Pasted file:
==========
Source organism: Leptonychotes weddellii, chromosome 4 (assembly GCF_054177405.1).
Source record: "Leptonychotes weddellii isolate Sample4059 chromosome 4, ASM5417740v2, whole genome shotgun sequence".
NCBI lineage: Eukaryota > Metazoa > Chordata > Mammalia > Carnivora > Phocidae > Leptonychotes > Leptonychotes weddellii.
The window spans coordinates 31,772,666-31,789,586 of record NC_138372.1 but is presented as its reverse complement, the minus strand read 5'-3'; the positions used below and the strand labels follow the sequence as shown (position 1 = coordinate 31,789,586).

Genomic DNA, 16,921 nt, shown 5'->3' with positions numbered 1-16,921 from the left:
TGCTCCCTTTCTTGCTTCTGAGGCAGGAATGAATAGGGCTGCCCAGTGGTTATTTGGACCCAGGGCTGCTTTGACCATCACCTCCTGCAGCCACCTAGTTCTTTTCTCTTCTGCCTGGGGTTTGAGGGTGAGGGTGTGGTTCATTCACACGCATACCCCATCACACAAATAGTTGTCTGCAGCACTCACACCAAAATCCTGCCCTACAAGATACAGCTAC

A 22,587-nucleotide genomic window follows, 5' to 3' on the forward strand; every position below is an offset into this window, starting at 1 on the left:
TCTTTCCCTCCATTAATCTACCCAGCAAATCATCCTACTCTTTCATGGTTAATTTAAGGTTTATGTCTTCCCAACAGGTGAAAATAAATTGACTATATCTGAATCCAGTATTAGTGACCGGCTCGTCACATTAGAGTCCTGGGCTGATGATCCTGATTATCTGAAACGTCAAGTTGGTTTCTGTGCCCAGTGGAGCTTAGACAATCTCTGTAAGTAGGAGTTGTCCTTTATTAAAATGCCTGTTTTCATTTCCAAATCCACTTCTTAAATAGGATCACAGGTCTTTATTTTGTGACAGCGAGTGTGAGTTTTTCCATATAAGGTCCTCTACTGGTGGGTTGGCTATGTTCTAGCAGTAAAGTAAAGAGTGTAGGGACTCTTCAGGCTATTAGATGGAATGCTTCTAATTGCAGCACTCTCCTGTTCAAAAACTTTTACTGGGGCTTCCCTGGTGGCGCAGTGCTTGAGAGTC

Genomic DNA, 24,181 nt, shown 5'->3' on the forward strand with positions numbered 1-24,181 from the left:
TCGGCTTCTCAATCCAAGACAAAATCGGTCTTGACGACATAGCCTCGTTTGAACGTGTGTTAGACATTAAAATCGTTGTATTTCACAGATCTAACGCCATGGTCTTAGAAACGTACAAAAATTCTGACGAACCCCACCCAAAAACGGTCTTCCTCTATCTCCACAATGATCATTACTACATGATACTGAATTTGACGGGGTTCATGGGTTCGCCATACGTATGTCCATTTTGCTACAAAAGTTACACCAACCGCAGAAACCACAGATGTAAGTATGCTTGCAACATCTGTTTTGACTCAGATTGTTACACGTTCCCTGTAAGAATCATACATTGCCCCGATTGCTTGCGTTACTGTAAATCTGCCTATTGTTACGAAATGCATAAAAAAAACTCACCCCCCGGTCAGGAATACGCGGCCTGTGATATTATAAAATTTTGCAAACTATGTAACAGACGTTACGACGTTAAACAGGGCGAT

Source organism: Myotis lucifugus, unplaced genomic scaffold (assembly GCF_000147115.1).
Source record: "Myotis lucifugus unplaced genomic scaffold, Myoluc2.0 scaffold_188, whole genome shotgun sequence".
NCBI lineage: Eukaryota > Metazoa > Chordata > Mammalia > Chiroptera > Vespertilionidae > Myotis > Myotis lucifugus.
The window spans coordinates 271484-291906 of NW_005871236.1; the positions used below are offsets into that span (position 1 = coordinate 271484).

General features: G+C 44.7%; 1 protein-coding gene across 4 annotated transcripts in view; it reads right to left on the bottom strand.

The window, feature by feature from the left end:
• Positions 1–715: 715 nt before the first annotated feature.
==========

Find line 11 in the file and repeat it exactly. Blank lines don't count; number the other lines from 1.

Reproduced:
Source organism: Myotis lucifugus, unplaced genomic scaffold (assembly GCF_000147115.1).